A supplemental feeding system, also known as a supplemental nursing system (SNS) is a simple device that provides a baby with breast milk or formula through a small tube that is attached to the breast with removable tape. It allows a mother to both breastfeed her baby while supplementing her milk. This both supports sufficient feeding and helps stimulates the mother’s milk supply.
Below is one of our favorite videos of a mom demonstrating how an SNS works:
We believe all babies deserve to be protected from hunger and thirst every single day of their life and we believe that education on Safe Infant Feeding should be free. If you would like to make a donation to support the Fed is Best Foundation’s mission to teach every parent Safe Infant Feeding, please consider making a one-time or recurring donation to our organization.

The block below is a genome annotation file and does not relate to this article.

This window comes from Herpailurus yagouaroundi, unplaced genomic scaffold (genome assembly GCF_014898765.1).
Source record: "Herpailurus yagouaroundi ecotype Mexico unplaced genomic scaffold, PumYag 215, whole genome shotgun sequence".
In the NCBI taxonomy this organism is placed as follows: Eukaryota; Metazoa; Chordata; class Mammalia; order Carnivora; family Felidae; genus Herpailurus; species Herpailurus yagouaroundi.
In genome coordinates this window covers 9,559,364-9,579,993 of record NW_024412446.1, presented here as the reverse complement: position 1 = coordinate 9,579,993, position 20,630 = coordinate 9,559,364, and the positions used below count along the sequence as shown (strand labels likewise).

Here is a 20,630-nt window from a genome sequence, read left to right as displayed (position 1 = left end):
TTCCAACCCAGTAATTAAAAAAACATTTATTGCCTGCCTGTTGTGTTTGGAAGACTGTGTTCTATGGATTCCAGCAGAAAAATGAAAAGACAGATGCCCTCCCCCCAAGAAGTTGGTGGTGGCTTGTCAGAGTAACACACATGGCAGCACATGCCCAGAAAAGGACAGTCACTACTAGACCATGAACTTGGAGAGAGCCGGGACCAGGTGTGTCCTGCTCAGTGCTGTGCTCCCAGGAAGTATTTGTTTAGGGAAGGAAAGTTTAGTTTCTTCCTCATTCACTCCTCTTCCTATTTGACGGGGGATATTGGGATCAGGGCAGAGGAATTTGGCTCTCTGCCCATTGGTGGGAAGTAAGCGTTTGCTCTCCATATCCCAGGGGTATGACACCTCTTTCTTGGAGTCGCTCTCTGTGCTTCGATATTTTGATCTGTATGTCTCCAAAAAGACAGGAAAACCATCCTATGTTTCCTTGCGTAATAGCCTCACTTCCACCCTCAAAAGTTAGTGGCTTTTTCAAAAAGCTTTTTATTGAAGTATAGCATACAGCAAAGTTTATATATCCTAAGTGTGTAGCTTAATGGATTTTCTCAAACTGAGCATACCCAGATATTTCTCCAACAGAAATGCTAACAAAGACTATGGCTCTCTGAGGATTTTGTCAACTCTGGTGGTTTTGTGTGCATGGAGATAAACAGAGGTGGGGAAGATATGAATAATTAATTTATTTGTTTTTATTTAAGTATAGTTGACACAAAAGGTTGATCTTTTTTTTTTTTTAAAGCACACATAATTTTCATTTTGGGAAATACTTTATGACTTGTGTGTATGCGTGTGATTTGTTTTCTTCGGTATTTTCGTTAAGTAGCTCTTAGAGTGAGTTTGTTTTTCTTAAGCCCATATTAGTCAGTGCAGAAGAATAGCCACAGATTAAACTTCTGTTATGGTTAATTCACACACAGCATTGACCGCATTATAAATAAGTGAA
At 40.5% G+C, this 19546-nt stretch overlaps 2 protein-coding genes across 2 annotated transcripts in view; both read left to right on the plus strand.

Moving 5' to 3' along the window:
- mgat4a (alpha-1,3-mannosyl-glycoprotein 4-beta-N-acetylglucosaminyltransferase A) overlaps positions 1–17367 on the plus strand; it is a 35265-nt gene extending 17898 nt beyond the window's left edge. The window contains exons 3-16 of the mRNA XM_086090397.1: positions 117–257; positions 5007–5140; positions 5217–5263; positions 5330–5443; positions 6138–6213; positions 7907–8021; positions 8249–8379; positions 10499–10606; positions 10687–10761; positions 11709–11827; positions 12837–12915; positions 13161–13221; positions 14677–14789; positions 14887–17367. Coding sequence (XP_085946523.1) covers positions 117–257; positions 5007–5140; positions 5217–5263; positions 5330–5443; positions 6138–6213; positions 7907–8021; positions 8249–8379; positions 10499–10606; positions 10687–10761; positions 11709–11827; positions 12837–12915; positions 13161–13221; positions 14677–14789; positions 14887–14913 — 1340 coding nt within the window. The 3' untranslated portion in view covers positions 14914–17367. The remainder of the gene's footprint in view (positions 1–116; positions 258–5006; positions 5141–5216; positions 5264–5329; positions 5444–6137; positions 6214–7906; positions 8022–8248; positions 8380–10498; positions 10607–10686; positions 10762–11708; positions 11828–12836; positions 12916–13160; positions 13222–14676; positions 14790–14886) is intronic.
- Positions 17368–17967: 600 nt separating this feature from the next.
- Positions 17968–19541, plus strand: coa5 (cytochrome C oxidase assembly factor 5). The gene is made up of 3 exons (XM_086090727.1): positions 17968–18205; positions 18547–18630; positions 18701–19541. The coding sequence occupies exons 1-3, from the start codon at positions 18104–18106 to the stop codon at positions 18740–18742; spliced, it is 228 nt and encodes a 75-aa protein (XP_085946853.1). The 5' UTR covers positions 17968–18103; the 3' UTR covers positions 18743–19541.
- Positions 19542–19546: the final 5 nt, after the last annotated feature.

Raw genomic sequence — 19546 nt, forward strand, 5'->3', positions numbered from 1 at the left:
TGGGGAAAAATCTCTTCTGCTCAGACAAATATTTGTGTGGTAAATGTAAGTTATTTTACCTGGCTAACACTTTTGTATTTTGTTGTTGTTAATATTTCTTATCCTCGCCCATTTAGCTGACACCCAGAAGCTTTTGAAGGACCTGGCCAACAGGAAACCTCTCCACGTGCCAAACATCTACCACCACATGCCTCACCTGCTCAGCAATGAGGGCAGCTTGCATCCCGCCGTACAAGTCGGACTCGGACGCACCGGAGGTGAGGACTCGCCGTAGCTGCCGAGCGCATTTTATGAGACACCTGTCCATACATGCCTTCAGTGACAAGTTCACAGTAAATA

Disclaimer: This resource page does not replace in-person physician evaluation and treatment. It is meant to inform parents of the most recent data regarding infant feeding and to increase their knowledge on how to protect their newborns from hyperbilirubinemia, dehydration, hypernatremia, hypoglycemia and extended or repeat hospitalizations due to complications from underfeeding. Earlier supplementation may be needed for babies who are premature or have medical conditions. It is recommended that a parent seeks evaluation by a physician trained in newborn care for any concerns regarding the health and safety of her baby if they arise.